Grant: $410,019 - National Institutes of Health - Jun. 1, 2009
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Award Description: This project is being supported with funds from the American Recovery and Reinvestment Act, which may involve a reduction in the research aims and scope. If necessary, a revised abstract will be posted soon and this notice removed. DESCRIPTION (provided by applicant): Titin is an extremely large protein found primarily in cardiac and skeletal muscle. It is alternatively spliced and different splice isoforms affect the function of the protein. We have partially characterized a mutation in rats that dramatically alters the splicing pattern of titin in the heart. The mutant rat model has a mild form of dilated cardiomyopathy, extensive fibrosis, and has a significant incidence of sudden death. The mutated gene responsible for altered titin splicing has been localized to an RNA binding protein in chromosome 1. Transfection of adenovirus constructs contain the Rbm20 sequence into cultured cardiomyocytes from homozygous mutants will be used in rescue experiments. Binding of the Rbm20 to RNA or DNA will be explored using ChIP assays. Alternative mechanisms whereby titin splicing is developmentally changed will be explored. These include developmental up regulation of Rbm20 message and protein using quantitative PCR and Western blotting respectively, developmental alterations in Rbm20 phosphorylation state, or developmental changes in other protein or proteins that associate with Rbm20. Studies will be conducted to characterize the prolonged duration of action potentials from cardiomyocytes of homozygous mutants and determine whether the altered ion channel properties found in isolated cells are also observed in vivo. We will also use the mutant rat model to explore titins role in length dependent activation and the Frank-Starling relationship using isolated skinned cardiomyocytes. X-ray diffraction experiments using skinned trabeculae will compare filament spacing of wild type, heterozygote, and homozygote mutants at different sarcomere lengths. The studies outlined should provide new insights into titin function and the mechanisms controlling its isoform expression. They may also help to better understand the role of ion channel alternative splicing on cardiac arrhythmias. PUBLIC HEALTH RELEVANCE: Titin isoforms changes have been shown to occur in dilated cardiomyopathy, so understanding the mechanisms controlling titin splicing and the cardiac adaptations to different titin isoforms may help in devising treatments for this prevalent cardiovascular disease. In addition the rat mutation model we have developed should help to understand mechanisms of cardiac arrhythmia and sudden death.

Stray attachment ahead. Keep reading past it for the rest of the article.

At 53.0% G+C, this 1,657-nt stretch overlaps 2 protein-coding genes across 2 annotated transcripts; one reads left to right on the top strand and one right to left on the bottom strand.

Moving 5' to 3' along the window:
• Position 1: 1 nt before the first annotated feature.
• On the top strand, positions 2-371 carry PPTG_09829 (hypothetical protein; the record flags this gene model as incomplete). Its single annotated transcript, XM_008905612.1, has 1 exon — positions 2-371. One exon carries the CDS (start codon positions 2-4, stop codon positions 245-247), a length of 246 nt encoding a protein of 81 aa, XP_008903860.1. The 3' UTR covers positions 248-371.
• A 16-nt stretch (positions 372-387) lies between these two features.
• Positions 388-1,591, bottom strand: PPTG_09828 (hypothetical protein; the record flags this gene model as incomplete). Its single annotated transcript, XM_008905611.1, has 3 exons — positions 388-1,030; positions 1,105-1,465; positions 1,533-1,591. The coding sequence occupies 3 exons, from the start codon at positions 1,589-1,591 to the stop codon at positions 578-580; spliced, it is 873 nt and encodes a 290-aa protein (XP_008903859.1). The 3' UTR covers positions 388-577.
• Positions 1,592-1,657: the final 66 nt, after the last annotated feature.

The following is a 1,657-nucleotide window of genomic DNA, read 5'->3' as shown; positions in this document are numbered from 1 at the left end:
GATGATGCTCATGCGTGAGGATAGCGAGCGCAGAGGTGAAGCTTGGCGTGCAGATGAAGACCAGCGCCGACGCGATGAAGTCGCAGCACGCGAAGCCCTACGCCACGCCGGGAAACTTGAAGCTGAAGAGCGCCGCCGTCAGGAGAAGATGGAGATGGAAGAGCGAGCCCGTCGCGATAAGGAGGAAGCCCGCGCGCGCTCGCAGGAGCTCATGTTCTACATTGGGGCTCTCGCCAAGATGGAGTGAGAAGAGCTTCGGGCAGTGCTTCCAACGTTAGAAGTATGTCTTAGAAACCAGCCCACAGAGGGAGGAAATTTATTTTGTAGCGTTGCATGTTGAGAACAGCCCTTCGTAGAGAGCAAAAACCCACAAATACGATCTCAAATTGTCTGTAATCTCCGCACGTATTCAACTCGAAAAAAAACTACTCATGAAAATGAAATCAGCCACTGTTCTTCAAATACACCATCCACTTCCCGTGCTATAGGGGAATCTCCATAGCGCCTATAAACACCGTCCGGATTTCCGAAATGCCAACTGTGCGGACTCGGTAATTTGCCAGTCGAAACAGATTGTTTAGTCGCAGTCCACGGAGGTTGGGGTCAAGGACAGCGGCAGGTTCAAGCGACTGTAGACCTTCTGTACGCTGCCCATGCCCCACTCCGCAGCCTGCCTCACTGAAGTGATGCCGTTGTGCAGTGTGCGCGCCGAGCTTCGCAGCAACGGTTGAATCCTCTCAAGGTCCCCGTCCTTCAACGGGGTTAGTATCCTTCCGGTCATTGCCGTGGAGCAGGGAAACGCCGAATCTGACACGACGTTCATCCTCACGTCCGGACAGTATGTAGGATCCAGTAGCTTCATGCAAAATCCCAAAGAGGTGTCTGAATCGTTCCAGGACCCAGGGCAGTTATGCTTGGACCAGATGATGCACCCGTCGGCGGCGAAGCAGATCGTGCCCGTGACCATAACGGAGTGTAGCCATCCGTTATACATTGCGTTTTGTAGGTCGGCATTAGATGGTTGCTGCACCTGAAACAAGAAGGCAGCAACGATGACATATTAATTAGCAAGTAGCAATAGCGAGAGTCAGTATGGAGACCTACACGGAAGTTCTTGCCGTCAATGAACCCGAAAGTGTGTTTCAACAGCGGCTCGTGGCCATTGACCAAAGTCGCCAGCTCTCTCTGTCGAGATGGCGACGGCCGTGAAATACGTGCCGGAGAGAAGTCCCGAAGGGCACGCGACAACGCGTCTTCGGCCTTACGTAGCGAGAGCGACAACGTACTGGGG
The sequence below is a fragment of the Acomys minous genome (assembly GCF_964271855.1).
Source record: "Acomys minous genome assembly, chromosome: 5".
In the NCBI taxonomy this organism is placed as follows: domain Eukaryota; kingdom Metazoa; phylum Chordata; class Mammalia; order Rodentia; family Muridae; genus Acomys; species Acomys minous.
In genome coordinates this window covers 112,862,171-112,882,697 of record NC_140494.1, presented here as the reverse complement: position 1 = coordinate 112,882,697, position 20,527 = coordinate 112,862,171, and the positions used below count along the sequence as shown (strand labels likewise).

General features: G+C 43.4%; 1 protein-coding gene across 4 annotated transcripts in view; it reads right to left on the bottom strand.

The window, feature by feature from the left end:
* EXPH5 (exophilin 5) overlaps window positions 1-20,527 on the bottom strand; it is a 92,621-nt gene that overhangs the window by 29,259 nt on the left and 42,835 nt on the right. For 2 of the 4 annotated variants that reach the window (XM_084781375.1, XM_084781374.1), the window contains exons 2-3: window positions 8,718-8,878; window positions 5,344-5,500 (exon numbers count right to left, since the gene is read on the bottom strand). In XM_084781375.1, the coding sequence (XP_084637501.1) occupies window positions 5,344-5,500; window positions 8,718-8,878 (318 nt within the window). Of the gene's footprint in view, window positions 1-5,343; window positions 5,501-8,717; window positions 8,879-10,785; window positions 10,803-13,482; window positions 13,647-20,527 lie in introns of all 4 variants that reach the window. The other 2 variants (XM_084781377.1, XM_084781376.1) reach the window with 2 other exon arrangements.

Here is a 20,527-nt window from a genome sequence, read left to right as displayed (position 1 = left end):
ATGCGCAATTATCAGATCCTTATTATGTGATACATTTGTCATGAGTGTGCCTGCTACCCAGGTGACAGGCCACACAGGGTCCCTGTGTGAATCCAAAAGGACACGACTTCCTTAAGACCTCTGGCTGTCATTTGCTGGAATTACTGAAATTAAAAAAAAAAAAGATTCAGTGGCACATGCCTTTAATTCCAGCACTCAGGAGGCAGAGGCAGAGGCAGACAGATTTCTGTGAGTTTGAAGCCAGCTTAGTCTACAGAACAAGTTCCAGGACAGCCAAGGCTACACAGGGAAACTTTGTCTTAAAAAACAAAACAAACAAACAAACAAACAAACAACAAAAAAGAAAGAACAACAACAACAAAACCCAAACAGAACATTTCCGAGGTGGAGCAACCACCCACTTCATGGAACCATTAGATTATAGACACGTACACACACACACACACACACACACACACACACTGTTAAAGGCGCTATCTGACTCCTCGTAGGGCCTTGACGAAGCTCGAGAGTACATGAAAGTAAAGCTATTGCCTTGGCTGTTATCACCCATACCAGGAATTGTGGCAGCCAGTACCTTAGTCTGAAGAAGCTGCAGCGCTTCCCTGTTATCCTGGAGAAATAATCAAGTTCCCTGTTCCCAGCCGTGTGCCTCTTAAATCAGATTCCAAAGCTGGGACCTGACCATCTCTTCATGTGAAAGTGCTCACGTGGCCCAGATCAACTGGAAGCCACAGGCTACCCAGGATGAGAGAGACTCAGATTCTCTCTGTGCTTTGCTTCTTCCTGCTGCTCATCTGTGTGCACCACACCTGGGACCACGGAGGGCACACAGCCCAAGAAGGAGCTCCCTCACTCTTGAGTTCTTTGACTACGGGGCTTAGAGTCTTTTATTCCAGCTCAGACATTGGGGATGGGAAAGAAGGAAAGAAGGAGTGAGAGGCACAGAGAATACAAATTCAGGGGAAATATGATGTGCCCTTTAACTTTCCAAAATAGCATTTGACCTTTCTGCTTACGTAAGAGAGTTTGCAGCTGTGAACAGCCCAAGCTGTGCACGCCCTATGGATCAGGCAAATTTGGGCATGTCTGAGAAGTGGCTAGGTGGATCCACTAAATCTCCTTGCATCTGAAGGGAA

Project Description: See Award Description
Jobs Summary: The University of Wisconsin - Madison appreciates the American Recovery and Reinvestment Act (ARRA) funding. This additional funding has allowed us to retain employees and create new jobs. The job classifications that have been created or retained for this award are: Lead Researchers, Associate Researchers (incl. post-doc researchers). (Total jobs reported: 1)
Project Status: Less Than 50% Completed
This award's data was last updated on Jun. 1, 2009. Help expand these official descriptions using the wiki below.